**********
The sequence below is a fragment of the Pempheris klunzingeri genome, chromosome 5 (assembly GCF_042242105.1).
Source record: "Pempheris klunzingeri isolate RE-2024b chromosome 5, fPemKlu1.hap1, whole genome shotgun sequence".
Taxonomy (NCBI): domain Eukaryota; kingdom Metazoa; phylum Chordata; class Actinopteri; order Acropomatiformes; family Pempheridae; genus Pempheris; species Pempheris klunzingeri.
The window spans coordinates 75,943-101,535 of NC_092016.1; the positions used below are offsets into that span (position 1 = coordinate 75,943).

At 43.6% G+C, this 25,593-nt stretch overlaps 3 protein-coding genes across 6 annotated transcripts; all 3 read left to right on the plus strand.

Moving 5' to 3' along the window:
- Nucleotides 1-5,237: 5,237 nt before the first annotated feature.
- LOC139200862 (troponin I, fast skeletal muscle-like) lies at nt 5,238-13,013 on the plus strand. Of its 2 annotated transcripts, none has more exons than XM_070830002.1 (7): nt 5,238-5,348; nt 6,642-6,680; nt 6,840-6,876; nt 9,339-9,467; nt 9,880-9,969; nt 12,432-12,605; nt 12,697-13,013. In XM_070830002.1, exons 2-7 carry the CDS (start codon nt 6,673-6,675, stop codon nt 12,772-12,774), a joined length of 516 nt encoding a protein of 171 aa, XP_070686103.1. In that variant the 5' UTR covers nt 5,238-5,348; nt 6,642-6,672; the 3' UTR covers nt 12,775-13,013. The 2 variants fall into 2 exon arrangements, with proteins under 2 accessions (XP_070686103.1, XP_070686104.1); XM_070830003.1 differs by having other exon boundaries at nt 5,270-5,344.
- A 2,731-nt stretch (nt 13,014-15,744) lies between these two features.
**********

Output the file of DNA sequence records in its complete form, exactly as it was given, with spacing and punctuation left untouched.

The sequence below is a fragment of the Pempheris klunzingeri genome, chromosome 5 (assembly GCF_042242105.1).
Source record: "Pempheris klunzingeri isolate RE-2024b chromosome 5, fPemKlu1.hap1, whole genome shotgun sequence".
Taxonomy (NCBI): domain Eukaryota; kingdom Metazoa; phylum Chordata; class Actinopteri; order Acropomatiformes; family Pempheridae; genus Pempheris; species Pempheris klunzingeri.
The window spans coordinates 75,943-101,535 of NC_092016.1; the positions used below are offsets into that span (position 1 = coordinate 75,943).

At 43.6% G+C, this 25,593-nt stretch overlaps 3 protein-coding genes across 6 annotated transcripts; all 3 read left to right on the plus strand.

Moving 5' to 3' along the window:
- Nucleotides 1-5,237: 5,237 nt before the first annotated feature.
- LOC139200862 (troponin I, fast skeletal muscle-like) lies at nt 5,238-13,013 on the plus strand. Of its 2 annotated transcripts, none has more exons than XM_070830002.1 (7): nt 5,238-5,348; nt 6,642-6,680; nt 6,840-6,876; nt 9,339-9,467; nt 9,880-9,969; nt 12,432-12,605; nt 12,697-13,013. In XM_070830002.1, exons 2-7 carry the CDS (start codon nt 6,673-6,675, stop codon nt 12,772-12,774), a joined length of 516 nt encoding a protein of 171 aa, XP_070686103.1. In that variant the 5' UTR covers nt 5,238-5,348; nt 6,642-6,672; the 3' UTR covers nt 12,775-13,013. The 2 variants fall into 2 exon arrangements, with proteins under 2 accessions (XP_070686103.1, XP_070686104.1); XM_070830003.1 differs by having other exon boundaries at nt 5,270-5,344.
- A 2,731-nt stretch (nt 13,014-15,744) lies between these two features.